What if we told you there’s a safety feature that could save your life, and it costs car manufacturers as little as £40? Wouldn’t you want that technology on your next car?
Autonomous emergency braking (AEB) is becoming increasingly common on new cars. Leading safety experts rate AEB as one of the most important road safety advances of recent years and as important as seat belts.
Euro NCAP tests whether a car has AEB or not, and how sophisticated the system is, as a key part of its assessment of every new car. The organisation’s secretary general, Dr Michiel van Ratingen, says: "Vehicles designed to perform well in these tests are better equipped to prevent thousands of needless deaths and life-changing injuries on European roads."
Thatcham Research, automotive safety (and also security) experts, believe AEB has the potential to make a bigger impact on road safety than electronic stability control systems (ESC).
"ESC helps prevent single-vehicle crashes where the driver loses control," says Matthew Avery, director of research at Thatcham. "Front-to-rear impacts are much more common; in fact they make up around a quarter of all crashes."
An AEB system can prevent this type of crash, or at least reduce the severity of such an incident.
How does AEB work?
The most basic AEB systems work at low speeds to prevent or reduce the severity of minor urban collisions. More sophisticated systems work across a wider speed range, so they protect against more serious accidents where there is the potential for severe injury or death. The very best systems – those that earn the most points in Euro NCAP tests – can detect cyclists and pedestrians as well as cars.
Whatever their level of sophistication, all AEB systems use sensors to detect obstacles ahead and assess whether a collision is likely. The unit will usually start by warning the driver that a collision is likely and that they need to brake, using dashboard warning lights or an audible alarm. If the driver fails to take action, the ‘autonomous’ part of the system will kick in and apply the brakes automatically.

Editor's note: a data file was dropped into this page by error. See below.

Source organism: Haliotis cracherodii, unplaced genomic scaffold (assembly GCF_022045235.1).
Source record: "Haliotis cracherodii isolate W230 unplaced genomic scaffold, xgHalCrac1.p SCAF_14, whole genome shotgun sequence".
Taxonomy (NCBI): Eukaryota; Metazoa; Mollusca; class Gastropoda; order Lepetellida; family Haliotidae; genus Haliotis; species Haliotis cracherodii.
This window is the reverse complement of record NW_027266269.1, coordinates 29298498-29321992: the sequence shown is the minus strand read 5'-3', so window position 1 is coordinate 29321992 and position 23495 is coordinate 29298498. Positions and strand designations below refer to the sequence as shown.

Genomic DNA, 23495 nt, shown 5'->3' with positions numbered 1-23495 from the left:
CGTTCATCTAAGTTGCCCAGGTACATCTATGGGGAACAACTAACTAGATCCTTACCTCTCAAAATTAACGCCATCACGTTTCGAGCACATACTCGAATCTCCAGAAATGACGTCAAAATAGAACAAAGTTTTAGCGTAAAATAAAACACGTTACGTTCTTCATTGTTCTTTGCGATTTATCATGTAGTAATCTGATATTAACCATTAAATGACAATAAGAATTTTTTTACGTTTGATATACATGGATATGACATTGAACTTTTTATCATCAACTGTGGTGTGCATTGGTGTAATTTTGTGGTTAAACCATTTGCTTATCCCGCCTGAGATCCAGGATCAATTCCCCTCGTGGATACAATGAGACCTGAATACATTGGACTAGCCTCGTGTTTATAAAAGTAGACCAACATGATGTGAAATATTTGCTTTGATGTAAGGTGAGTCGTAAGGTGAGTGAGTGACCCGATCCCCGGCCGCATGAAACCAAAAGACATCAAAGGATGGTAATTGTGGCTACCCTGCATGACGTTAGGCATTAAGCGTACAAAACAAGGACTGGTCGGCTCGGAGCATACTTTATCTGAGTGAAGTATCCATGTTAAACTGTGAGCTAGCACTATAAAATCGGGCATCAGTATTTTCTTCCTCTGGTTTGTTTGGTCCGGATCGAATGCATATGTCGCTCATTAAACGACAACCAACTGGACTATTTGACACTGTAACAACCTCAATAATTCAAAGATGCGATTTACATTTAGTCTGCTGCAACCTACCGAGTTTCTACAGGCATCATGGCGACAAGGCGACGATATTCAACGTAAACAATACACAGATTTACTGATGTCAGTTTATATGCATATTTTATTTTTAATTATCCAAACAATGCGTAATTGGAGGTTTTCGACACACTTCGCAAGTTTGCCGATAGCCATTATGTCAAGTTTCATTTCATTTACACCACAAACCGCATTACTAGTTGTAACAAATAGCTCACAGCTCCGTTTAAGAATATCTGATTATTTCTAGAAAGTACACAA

These systems, which take technology used in adaptive cruise control and apply it to improve safety, have been around for more several years. Volvo was one of the pioneers, launching the XC60SUV with a system called City Safety in 2008. As the name implies – and like most early AEB systems – City Safety was developed for urban driving at low speeds.
Operating from just over 2mph to just under 19mph, the first generation of City Safety was designed to prevent collisions entirely if the difference in the speed of the two vehicles involved was no more than 9mph. If there was a greater difference in closing speed the system would reduce the severity of an impact, although it wouldn’t prevent it completely.
So, its aim was to prevent whiplash and relatively minor injuries, rather than to save lives in higher speed collisions. However, in spite of the limited circumstances in which this system was designed to operate, when Thatcham compared the XC60 with other similar SUVs without AEB it found a 23% reduction in crashes.
Technology has moved on a great deal since 2008. The original City Safety system used a LIDAR (light detection and ranging) sensor. Now AEB systems use radar and cameras or a combination of both to offer braking from higher speeds and much greater sophistication.
"Software has improved and car makers now have more confidence in their systems," explains Avery.
Today’s AEB systems aren’t only smarter, they also brake harder. Instead of the 0.5-0.6G of braking force delivered by an early AEB device, modern systems can deliver around 1G.
Why should I spec AEB on my next car?
Simply because it works. One study by the US insurance industry compared the effectiveness of AEB with other driver assistance and collision avoidance technologies. For cars fitted with AEB systems, it found that insurance claims to repair damage done by the studied car to another vehicle were reduced by 10-14%. In contrast, the fitment of lane departure warning systems had little effect on insurance claims.